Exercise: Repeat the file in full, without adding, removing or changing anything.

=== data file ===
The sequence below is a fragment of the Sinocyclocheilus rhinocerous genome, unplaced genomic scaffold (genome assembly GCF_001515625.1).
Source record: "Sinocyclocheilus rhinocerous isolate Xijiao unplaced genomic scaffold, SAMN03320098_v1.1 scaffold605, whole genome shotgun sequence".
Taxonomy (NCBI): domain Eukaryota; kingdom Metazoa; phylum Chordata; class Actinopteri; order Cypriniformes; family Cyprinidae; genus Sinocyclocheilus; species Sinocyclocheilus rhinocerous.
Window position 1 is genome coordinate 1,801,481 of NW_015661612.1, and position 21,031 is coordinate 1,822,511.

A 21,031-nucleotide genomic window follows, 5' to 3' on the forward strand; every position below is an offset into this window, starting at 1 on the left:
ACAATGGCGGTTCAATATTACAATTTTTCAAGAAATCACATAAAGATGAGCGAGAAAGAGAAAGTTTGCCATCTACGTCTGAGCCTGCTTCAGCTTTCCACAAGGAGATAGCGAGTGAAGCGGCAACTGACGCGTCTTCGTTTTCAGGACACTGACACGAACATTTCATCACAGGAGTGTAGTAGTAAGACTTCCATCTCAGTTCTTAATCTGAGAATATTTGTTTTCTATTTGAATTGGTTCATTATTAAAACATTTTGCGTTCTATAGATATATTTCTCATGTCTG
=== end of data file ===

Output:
The sequence below is a fragment of the Sinocyclocheilus rhinocerous genome, unplaced genomic scaffold (genome assembly GCF_001515625.1).
Source record: "Sinocyclocheilus rhinocerous isolate Xijiao unplaced genomic scaffold, SAMN03320098_v1.1 scaffold605, whole genome shotgun sequence".
Taxonomy (NCBI): domain Eukaryota; kingdom Metazoa; phylum Chordata; class Actinopteri; order Cypriniformes; family Cyprinidae; genus Sinocyclocheilus; species Sinocyclocheilus rhinocerous.
Window position 1 is genome coordinate 1,801,481 of NW_015661612.1, and position 21,031 is coordinate 1,822,511.

A 21,031-nucleotide genomic window follows, 5' to 3' on the forward strand; every position below is an offset into this window, starting at 1 on the left:
ACAATGGCGGTTCAATATTACAATTTTTCAAGAAATCACATAAAGATGAGCGAGAAAGAGAAAGTTTGCCATCTACGTCTGAGCCTGCTTCAGCTTTCCACAAGGAGATAGCGAGTGAAGCGGCAACTGACGCGTCTTCGTTTTCAGGACACTGACACGAACATTTCATCACAGGAGTGTAGTAGTAAGACTTCCATCTCAGTTCTTAATCTGAGAATATTTGTTTTCTATTTGAATTGGTTCATTATTAAAACATTTTGCGTTCTATAGATATATTTCTCATGTCTG